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When I design things in Adobe Illustrator, I like to pick a colour and then play with its brightness or saturation to make myself a similar colour of the "same family".

In CSS, you can define colours with such kinds of values: RGB, RGBA, HSL... Since you can define all three parameters simultaneously, I've been wondering for a long time: is there a way to change a single parameter of those?

For example, let's say I define three links as having the very "pretty" colours #FF0000, #00FF00 and #0000FF. Would it be possible to create a single CSS rule that would say "on hover of all links, no matter their colour, turn their brightness/lightness down 10%"?

I would very much like to do the same with the alpha parameters of RGBA colours as well. The only such general way I know for affecting all colours indiscriminately is the opacity property, but that turns into a problem if I just want to affect the background.

Such a thing (affecting only H, S, or L) sounds rather straightforward to do: if you can redefine the whole colour, can't you just take the same colour again and change one of its values? But the question is: has someone thought of actually making a way to do that?

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CSS cannot do it natively, but SASS and some other CSS pre-processors can. sass-lang.com/docs/yardoc/Sass/Script/… –  Explosion Pills Apr 22 '13 at 4:39
^Why is this not an answer? It seems more adequate and more concise than anything below. –  Ariane Apr 22 '13 at 5:19

2 Answers 2

up vote 1 down vote accepted

You could get a similar effect using rgba values and adjusting the opacity. For example:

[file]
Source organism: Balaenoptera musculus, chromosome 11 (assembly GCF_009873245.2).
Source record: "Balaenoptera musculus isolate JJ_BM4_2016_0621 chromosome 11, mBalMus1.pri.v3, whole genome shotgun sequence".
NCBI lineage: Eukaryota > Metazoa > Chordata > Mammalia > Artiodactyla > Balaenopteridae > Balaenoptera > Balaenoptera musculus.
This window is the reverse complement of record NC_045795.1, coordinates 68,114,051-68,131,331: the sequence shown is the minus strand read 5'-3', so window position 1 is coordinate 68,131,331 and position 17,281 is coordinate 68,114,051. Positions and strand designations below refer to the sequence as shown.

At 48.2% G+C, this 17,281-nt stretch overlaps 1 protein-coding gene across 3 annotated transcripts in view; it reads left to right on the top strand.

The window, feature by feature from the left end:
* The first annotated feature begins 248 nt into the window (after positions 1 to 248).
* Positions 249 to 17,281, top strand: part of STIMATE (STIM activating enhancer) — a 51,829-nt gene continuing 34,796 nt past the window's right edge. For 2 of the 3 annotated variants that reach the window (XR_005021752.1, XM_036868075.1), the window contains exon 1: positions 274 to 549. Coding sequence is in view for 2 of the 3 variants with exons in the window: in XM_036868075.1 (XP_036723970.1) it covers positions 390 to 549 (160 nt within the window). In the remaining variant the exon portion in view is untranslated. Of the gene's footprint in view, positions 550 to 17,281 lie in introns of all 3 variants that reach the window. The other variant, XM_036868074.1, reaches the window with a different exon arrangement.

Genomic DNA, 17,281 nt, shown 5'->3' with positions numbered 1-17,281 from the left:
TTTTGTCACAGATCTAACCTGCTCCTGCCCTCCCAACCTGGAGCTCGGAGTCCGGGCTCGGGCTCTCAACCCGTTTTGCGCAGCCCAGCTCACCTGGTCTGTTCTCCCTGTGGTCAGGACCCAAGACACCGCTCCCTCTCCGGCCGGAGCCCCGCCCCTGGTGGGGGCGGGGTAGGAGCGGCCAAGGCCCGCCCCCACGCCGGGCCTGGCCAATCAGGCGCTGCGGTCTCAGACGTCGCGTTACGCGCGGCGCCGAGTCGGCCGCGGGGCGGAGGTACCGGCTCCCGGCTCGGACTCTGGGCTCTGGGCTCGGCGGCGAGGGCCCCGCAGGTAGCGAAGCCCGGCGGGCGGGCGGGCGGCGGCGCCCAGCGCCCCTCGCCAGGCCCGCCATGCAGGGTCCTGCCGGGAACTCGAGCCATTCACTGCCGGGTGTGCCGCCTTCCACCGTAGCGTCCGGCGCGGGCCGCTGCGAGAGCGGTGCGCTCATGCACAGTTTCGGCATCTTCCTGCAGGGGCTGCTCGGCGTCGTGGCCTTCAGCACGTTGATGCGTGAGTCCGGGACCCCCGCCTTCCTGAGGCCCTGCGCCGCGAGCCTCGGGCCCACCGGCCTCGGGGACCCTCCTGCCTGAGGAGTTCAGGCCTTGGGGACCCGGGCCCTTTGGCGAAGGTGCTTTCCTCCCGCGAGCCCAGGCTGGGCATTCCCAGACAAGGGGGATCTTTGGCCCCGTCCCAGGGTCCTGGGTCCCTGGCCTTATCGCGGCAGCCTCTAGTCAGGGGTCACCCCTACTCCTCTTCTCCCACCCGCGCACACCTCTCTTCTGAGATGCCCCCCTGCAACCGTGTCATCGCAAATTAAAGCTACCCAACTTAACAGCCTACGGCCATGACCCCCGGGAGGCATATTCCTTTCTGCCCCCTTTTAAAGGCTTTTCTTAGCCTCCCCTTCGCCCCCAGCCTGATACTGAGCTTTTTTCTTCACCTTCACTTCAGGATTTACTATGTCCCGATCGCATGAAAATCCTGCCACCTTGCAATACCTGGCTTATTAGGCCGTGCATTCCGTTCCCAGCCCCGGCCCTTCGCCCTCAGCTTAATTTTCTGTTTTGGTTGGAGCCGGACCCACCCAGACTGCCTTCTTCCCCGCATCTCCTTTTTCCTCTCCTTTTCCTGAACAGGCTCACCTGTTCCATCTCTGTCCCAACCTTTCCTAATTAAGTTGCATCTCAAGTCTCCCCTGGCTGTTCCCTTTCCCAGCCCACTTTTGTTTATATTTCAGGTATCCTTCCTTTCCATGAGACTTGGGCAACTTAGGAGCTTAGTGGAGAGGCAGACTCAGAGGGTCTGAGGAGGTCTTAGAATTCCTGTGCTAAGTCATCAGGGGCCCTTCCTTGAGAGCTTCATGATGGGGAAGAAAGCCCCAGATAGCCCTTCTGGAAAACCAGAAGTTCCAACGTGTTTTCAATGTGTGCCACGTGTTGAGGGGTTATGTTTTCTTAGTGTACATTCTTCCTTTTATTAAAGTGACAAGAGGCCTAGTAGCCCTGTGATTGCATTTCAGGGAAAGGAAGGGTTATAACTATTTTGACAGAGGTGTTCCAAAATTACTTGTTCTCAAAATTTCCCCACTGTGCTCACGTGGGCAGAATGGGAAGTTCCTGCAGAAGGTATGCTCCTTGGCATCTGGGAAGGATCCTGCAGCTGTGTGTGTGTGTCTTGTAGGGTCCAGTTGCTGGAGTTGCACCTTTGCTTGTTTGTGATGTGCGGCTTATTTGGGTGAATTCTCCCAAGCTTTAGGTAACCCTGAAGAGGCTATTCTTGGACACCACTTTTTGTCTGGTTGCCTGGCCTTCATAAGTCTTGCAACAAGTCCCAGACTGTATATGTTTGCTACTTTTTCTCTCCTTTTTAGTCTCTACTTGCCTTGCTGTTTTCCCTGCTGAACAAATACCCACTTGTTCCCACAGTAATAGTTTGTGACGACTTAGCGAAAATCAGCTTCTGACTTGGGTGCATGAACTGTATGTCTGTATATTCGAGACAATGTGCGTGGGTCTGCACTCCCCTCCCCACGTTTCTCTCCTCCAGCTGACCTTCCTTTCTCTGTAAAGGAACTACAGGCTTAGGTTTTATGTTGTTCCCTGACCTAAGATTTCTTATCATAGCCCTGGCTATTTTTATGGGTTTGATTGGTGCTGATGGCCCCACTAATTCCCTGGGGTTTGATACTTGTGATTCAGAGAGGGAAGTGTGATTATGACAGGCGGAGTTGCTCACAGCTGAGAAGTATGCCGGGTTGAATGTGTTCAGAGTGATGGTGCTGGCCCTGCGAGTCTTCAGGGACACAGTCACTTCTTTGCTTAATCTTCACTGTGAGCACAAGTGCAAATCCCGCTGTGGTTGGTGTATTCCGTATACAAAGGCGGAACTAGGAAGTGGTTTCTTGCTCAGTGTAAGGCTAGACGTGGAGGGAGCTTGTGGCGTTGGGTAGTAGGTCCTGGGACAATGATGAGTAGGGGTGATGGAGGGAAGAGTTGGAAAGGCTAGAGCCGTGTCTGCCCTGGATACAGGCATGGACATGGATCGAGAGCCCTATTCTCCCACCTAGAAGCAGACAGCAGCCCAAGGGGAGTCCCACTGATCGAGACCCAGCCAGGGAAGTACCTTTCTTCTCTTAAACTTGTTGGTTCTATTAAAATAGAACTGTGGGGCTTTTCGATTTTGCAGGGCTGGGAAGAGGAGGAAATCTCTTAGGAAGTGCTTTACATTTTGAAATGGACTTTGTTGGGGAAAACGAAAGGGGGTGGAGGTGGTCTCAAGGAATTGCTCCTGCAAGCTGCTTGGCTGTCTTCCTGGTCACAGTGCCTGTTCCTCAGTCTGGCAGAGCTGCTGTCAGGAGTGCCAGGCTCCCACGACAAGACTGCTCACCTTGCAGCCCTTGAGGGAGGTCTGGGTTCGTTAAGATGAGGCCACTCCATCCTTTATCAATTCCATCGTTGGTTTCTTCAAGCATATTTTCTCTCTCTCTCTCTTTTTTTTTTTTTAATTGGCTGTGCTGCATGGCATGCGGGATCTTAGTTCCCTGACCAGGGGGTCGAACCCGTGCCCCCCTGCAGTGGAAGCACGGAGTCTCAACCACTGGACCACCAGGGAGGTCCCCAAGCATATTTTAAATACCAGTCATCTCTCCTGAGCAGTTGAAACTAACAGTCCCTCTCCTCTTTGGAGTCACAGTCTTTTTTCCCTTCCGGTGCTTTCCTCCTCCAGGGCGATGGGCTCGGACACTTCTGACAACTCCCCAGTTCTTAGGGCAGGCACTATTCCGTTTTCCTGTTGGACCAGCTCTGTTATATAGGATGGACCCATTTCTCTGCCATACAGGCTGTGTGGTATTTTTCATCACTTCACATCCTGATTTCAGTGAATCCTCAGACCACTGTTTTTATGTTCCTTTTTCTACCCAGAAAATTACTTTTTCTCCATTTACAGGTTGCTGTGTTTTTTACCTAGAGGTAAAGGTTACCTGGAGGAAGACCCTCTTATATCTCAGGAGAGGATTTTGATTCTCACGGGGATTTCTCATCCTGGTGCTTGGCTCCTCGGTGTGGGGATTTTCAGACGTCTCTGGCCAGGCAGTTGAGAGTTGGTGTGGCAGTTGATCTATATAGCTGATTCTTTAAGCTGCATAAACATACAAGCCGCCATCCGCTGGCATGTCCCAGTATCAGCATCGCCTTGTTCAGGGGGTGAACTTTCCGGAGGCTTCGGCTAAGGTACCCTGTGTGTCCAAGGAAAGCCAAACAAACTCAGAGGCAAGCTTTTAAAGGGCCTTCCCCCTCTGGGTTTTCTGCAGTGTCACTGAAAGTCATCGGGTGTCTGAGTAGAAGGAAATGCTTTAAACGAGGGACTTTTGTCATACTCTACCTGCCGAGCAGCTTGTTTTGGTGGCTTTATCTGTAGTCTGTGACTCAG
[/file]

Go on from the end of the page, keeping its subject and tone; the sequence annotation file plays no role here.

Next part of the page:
color: rgba(0, 0, 0, 1.0);

This represents pure black. The last digits in the parentheses affect the opacity. You could adjust it from 1.0 to 0.5 to get a lighter color (assuming a light background behind the text).

I often do this when I'm too lazy to get specific hex values for shades of gray (but it'll work with any color, too).

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But if I do "color: #FF0000;" and then later, I do "color: rgba(0,0,0,0.5);" I don't get light red, do I? I get grey. And if I use "opacity: 0.5;" then the background colour or image will also become transparent. –  Ariane Apr 22 '13 at 5:18
You're correct. To do what I'm suggesting, you'd start with color: rgba(255, 0, 0, 1.0); -- your later styles, for :hover or whatever, would then be color: rgba(255, 0, 0, 0.5); etc. –  Mark Ryan Sallee Apr 22 '13 at 5:20
That's not what I'm looking for. I'm looking for something that can affect both a green and a red element, and render both of them darker. –  Ariane Apr 22 '13 at 6:36
I think I gotcha. Maybe not quite what you're looking for, but CSS filters may work. Try un-commenting some of the lines in this fiddle. jsfiddle.net/MRSallee/zTtEd/1 –  Mark Ryan Sallee Apr 22 '13 at 7:30
This is somewhat it, even though you can't point to strictly background-color or color with it. Sounds pretty useful. Though not exactly vastly supported for now~. Funny how CSS filters are Chrome only and SVG filters are Firefox only. –  Ariane Apr 22 '13 at 7:53

I suggest looking into SASS and LESS, which can accomplish this for you and much, much more.


Or you can use jQuery to accomplish this, as answered in this question:

Increase CSS brightness color on click with jquery/javascript?

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You should not just link to articles. You need to explain your answers –  Cody Guldner Apr 22 '13 at 4:46

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